Tuesday, February 09, 1999

N.Ky. man aims for state GOP post




BY PATRICK CROWLEY
The Cincinnati Enquirer

        Damon Thayer, the Grant County man who helped build Northern Kentucky into a state GOP stronghold, appears to have the support to be elected vice-chairman of the Kentucky Republican Party.

        Mr. Thayer would then be in a good position to be elected chairman next year.

        Mr. Thayer, 31, chairman of the 4th District Republican Party, announced his candidacy Monday for the nonpaying post.The party's 50-member state executive committee is scheduled to vote for a new chairman and vice chairman at its Feb. 20 meeting in Louisville.

        Once dominated by Democrats, Northern Kentucky and much of the 22-county 4th District — which stretches along the Ohio River from Ashland to near Louisville — now votes Republican in most races. The trend started years ago but was aided by Mr. Thayer and his predecessors, Rick Robinson of Fort Mitchell and Lawson Walker of Villa Hills, party leaders said Monday.

        State Republican Party leaders, including outgoing Chairman Tom Jensen of London, said Monday that Mr. Thayer is unopposed for the post and has the support to be elected.

        “Damon has the heads-up on vice chair,” said Mr. Jensen, a Cincinnati-area native who announced his resignation as chairman Saturday.

        “He has quite a bit of support and he is recognized as somebody who did a very good job for the party in Northern Kentucky and the 4th District,” said Mr. Jensen, a former Kentucky lawmaker who grew up in North College Hill.

        “I've not heard of anyone else who has expressed an interest in running for vice chairman other than Damon,” said eastern Kentucky banker Mike Duncan, a Republican National Committee member.

        “Damon is very well-deserving. He was a wonderful district chairman, one of the best I've ever worked with. He helped raise money, recruit candidates and build the party into what it is today. He'll be a real asset as vice chairman of the state party,” Mr. Duncan said.

        Mr. Thayer is director of communications for Turfway Park Race Course. In addition to serving as 4th District chair man since June 1997, the Michigan native has been treasurer of the Grant County Republican Party.

        He has, however, resigned as county party treasurer and has been replaced by Ted Takacy of Williamstown.

        Boone County Republican Party Chairman Jay Hall said Monday he is interested in taking Mr. Thayer's place as 4th District chairman.

        If elected, Mr. Thayer said he will begin working on races in the 2000 election, including carrying Kentucky for the GOP presidential candidate and taking over the state Senate for the first time in history.

        “I believe we can accomplish these goals by following the simple strategy of organizing county committees at the grass-roots level, recruiting good candidates in targeted, winnable seats and raising money for the party to help spread the Republican message,” he said Monday.

        Northern Kentucky Republicans said Mr. Thayer's move into the position is an indication of his ability and talents, and recognition of the region's growing clout in state politics.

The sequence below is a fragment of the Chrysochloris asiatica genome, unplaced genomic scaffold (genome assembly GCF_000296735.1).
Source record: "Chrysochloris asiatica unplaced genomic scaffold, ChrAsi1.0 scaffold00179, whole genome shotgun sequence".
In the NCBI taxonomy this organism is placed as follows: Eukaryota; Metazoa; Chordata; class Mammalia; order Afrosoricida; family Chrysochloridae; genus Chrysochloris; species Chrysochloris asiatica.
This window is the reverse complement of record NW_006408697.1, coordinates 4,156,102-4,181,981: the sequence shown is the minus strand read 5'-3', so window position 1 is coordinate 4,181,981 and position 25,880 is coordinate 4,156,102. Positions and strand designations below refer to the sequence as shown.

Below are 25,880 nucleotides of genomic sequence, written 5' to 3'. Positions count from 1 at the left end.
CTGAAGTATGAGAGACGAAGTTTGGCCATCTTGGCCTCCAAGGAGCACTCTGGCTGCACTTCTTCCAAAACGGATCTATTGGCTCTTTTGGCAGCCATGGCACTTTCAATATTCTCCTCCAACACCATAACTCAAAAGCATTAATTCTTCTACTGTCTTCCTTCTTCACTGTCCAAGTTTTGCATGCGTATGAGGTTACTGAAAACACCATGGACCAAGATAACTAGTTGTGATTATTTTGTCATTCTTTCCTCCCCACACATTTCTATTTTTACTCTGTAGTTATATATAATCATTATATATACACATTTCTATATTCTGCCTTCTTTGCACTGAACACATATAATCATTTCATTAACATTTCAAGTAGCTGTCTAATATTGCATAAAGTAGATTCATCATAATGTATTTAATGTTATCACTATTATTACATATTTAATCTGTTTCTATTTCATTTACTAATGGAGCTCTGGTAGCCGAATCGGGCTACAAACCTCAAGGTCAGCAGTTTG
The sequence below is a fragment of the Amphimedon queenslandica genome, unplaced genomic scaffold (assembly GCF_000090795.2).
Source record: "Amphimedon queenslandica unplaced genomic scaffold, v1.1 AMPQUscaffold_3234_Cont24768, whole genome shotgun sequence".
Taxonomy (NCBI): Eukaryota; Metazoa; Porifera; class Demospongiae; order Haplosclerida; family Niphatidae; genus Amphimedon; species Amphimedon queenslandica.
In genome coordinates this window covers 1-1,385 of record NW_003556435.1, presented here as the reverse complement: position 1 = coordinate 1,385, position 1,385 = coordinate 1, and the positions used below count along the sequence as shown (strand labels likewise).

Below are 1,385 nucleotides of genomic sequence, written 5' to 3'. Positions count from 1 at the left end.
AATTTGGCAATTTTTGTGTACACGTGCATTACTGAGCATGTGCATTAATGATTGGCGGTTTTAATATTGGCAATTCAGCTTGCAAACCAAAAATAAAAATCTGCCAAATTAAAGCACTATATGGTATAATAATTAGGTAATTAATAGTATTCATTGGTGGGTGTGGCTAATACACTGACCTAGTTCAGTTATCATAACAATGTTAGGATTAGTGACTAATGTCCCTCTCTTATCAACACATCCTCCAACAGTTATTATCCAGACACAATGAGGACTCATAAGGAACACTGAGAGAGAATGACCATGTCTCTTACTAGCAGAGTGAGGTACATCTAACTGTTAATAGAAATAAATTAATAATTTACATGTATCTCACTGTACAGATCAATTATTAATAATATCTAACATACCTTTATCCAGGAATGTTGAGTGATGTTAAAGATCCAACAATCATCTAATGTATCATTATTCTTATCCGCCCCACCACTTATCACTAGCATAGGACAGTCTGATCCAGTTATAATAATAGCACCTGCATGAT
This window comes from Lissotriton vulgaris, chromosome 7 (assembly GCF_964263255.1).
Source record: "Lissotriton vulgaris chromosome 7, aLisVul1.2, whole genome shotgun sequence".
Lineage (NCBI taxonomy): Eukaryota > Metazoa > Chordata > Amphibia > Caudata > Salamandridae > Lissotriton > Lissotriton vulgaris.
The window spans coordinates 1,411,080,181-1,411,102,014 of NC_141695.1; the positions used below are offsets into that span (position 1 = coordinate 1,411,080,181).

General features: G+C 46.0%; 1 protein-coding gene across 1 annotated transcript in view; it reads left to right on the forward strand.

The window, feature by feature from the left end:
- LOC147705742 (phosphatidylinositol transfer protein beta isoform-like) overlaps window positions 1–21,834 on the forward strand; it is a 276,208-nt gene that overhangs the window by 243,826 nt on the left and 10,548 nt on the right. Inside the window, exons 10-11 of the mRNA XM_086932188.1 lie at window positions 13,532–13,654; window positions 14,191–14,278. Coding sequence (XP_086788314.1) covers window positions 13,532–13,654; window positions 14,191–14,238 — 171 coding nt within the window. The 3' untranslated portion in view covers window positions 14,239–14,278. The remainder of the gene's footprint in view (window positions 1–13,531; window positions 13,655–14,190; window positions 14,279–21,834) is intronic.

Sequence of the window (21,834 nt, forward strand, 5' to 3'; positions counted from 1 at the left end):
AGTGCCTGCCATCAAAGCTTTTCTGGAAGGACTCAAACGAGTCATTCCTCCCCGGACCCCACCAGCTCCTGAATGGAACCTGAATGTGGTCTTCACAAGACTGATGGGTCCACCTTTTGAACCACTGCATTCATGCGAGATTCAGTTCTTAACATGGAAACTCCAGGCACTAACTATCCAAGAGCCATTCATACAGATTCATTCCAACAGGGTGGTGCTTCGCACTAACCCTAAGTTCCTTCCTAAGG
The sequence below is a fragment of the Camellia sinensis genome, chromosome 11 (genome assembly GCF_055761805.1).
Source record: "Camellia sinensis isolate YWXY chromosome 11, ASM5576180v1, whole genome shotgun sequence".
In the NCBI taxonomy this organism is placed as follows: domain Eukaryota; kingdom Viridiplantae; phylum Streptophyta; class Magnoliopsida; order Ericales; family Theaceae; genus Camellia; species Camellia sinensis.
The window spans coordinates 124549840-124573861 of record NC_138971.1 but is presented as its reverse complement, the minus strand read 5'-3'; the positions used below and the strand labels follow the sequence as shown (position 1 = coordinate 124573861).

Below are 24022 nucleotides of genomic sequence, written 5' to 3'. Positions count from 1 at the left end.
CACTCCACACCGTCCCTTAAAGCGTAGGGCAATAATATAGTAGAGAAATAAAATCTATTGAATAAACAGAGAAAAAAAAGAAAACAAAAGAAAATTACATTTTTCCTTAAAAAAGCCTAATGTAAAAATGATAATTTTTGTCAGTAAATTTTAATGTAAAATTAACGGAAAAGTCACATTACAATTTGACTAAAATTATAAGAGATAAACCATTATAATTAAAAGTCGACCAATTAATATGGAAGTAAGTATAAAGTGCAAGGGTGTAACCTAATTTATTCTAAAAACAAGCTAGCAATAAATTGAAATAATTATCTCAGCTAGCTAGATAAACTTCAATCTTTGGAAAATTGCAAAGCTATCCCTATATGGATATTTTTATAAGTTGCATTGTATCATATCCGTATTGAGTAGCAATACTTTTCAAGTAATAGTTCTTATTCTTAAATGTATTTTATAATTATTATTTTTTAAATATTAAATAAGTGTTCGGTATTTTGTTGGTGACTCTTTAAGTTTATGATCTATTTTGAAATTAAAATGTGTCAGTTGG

“It will be good for Damon and good for Northern Kentucky to have a local voice involved in the decisions being made by the state party,” said Edgewood Councilman John Middleton, a member of the Kenton County Republican Executive Committee.

        Mr. Jensen said he is resigning to spend more time with his family and on his southern Kentucky law practice. He also intends to begin lobbying in Washington and Frankfort.

        When the committee meets Feb. 20, it is expected to replace Mr. Jensen with Ellen Conaway Williams of Lawrenceburg. The Republican activist was the party's executive director in 1991-92 and has a wide range of experience in GOP politics, including Larry Forgy's 1995 campaign for governor.

        Mr. Jensen and the party's vice chairman, Jefferson County Judge-executive Rebecca Jackson, said they expect Ms. Williams to get the job. That would require Ms. Jackson to resign, because the chairman and vice chairman must be of opposite sex. Ms. Jackson said she was planning to quit anyway because her duties as judge-executive give her little time to attend party meetings.

        Ms. Williams and Mr. Thayer will be filling the final 15 months of Mr. Jensen's and Ms. Jackson's terms, which expire in May 2000.

       



Thanks, but no thanks, Mr. Suarez
Judge orders 2-year-old back to biological parents
Schools retreat, won't try May levy
Chabot pleads for guilty verdict
Westwood student's words heard by senators
Chabot's closing statement
Killer admits guilt, gets life
Victim's family had OK'd plea deal with prosecutor
Vaughn puts goatees back in spotlight
History of goatees
County commits to construction training
City, riverfront firm millions apart
Coach/actor on track to Lexington
'Bring in 'da Noise' taps Tate's talent
Race effort in schools endorsed
Smokin' Louie under duress in jail, girlfriend claims
Soup kitchen volunteer served up kindness
State denies withholding Berry evidence
Aging work force worries Wright-Pat
Aquarium nets NKU marine biology students
Cause of stabbing/suicide try a mystery
Council splits on public works director
Covington shooting suspect sought
Enquirer asks court to release Fairfield letters
Former UC official gets probation in theft
Hamilton sprucing up High
Juror job flap prompts probe
Lebanon has 2nd go at bypass
Little Miami schools must beg, borrow space
- N.Ky. man aims for state GOP post
State aid boosts road projects
Trio faces lengthy charges in 4-day crime spree
TRISTATE DIGEST
Warren puts brakes on growth